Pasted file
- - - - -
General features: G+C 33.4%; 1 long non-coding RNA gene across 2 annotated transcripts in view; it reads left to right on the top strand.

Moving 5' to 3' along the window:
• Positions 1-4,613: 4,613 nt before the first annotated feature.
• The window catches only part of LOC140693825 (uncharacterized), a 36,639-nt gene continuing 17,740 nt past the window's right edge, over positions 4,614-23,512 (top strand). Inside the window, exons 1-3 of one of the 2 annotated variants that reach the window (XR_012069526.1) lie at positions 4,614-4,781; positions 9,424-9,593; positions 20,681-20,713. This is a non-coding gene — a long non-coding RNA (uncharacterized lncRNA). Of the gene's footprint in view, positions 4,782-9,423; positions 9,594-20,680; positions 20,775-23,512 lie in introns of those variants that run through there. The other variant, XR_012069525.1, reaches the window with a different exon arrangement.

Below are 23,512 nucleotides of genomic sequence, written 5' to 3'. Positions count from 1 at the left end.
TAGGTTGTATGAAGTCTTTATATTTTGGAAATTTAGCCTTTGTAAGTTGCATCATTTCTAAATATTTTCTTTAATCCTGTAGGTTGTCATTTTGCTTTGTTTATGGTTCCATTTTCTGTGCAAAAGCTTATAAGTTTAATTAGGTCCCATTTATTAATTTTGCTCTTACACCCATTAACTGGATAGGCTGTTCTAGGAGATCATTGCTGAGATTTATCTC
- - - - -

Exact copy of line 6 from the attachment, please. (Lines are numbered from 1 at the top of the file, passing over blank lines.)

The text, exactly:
TAGGTTGTATGAAGTCTTTATATTTTGGAAATTTAGCCTTTGTAAGTTGCATCATTTCTAAATATTTTCTTTAATCCTGTAGGTTGTCATTTTGCTTTGTTTATGGTTCCATTTTCTGTGCAAAAGCTTATAAGTTTAATTAGGTCCCATTTATTAATTTTGCTCTTACACCCATTAACTGGATAGGCTGTTCTAGGAGATCATTGCTGAGATTTATCTC